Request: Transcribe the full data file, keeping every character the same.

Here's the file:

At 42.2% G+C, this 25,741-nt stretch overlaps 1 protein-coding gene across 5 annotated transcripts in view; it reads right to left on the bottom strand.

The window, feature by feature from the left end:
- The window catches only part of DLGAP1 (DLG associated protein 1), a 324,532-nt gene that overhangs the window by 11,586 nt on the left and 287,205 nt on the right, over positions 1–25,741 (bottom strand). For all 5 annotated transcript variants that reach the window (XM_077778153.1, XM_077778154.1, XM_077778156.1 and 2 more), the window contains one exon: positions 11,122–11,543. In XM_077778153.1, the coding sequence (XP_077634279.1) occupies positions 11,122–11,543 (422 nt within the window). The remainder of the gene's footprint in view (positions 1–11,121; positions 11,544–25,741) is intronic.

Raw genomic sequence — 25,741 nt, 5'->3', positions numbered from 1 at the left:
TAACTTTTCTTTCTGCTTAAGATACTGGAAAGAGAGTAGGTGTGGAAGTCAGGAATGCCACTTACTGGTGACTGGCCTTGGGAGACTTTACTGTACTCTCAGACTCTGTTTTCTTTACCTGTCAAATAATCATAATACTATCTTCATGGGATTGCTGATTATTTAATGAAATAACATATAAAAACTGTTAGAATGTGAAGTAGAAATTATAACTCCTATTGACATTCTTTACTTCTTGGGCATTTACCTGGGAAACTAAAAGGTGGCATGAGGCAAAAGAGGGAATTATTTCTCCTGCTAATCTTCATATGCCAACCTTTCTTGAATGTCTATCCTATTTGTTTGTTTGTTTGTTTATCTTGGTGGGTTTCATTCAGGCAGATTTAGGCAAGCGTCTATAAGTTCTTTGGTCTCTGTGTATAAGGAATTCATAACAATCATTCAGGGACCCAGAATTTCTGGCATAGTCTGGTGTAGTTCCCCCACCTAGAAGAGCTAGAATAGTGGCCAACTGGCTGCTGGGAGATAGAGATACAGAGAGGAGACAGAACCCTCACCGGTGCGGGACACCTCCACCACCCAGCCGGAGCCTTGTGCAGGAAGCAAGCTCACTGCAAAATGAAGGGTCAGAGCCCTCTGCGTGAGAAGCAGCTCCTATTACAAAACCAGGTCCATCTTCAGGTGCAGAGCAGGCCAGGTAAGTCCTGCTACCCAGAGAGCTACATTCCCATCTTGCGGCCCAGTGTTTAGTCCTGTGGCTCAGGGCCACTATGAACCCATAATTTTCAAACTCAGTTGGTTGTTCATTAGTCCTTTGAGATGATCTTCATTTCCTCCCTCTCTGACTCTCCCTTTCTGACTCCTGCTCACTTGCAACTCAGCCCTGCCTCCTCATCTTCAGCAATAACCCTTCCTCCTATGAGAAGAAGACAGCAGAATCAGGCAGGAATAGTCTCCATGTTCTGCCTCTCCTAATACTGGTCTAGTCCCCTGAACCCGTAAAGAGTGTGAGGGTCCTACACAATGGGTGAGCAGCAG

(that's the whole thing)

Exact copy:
At 42.2% G+C, this 25,741-nt stretch overlaps 1 protein-coding gene across 5 annotated transcripts in view; it reads right to left on the bottom strand.

The window, feature by feature from the left end:
- The window catches only part of DLGAP1 (DLG associated protein 1), a 324,532-nt gene that overhangs the window by 11,586 nt on the left and 287,205 nt on the right, over positions 1–25,741 (bottom strand). For all 5 annotated transcript variants that reach the window (XM_077778153.1, XM_077778154.1, XM_077778156.1 and 2 more), the window contains one exon: positions 11,122–11,543. In XM_077778153.1, the coding sequence (XP_077634279.1) occupies positions 11,122–11,543 (422 nt within the window). The remainder of the gene's footprint in view (positions 1–11,121; positions 11,544–25,741) is intronic.

Raw genomic sequence — 25,741 nt, 5'->3', positions numbered from 1 at the left:
TAACTTTTCTTTCTGCTTAAGATACTGGAAAGAGAGTAGGTGTGGAAGTCAGGAATGCCACTTACTGGTGACTGGCCTTGGGAGACTTTACTGTACTCTCAGACTCTGTTTTCTTTACCTGTCAAATAATCATAATACTATCTTCATGGGATTGCTGATTATTTAATGAAATAACATATAAAAACTGTTAGAATGTGAAGTAGAAATTATAACTCCTATTGACATTCTTTACTTCTTGGGCATTTACCTGGGAAACTAAAAGGTGGCATGAGGCAAAAGAGGGAATTATTTCTCCTGCTAATCTTCATATGCCAACCTTTCTTGAATGTCTATCCTATTTGTTTGTTTGTTTGTTTATCTTGGTGGGTTTCATTCAGGCAGATTTAGGCAAGCGTCTATAAGTTCTTTGGTCTCTGTGTATAAGGAATTCATAACAATCATTCAGGGACCCAGAATTTCTGGCATAGTCTGGTGTAGTTCCCCCACCTAGAAGAGCTAGAATAGTGGCCAACTGGCTGCTGGGAGATAGAGATACAGAGAGGAGACAGAACCCTCACCGGTGCGGGACACCTCCACCACCCAGCCGGAGCCTTGTGCAGGAAGCAAGCTCACTGCAAAATGAAGGGTCAGAGCCCTCTGCGTGAGAAGCAGCTCCTATTACAAAACCAGGTCCATCTTCAGGTGCAGAGCAGGCCAGGTAAGTCCTGCTACCCAGAGAGCTACATTCCCATCTTGCGGCCCAGTGTTTAGTCCTGTGGCTCAGGGCCACTATGAACCCATAATTTTCAAACTCAGTTGGTTGTTCATTAGTCCTTTGAGATGATCTTCATTTCCTCCCTCTCTGACTCTCCCTTTCTGACTCCTGCTCACTTGCAACTCAGCCCTGCCTCCTCATCTTCAGCAATAACCCTTCCTCCTATGAGAAGAAGACAGCAGAATCAGGCAGGAATAGTCTCCATGTTCTGCCTCTCCTAATACTGGTCTAGTCCCCTGAACCCGTAAAGAGTGTGAGGGTCCTACACAATGGGTGAGCAGCAG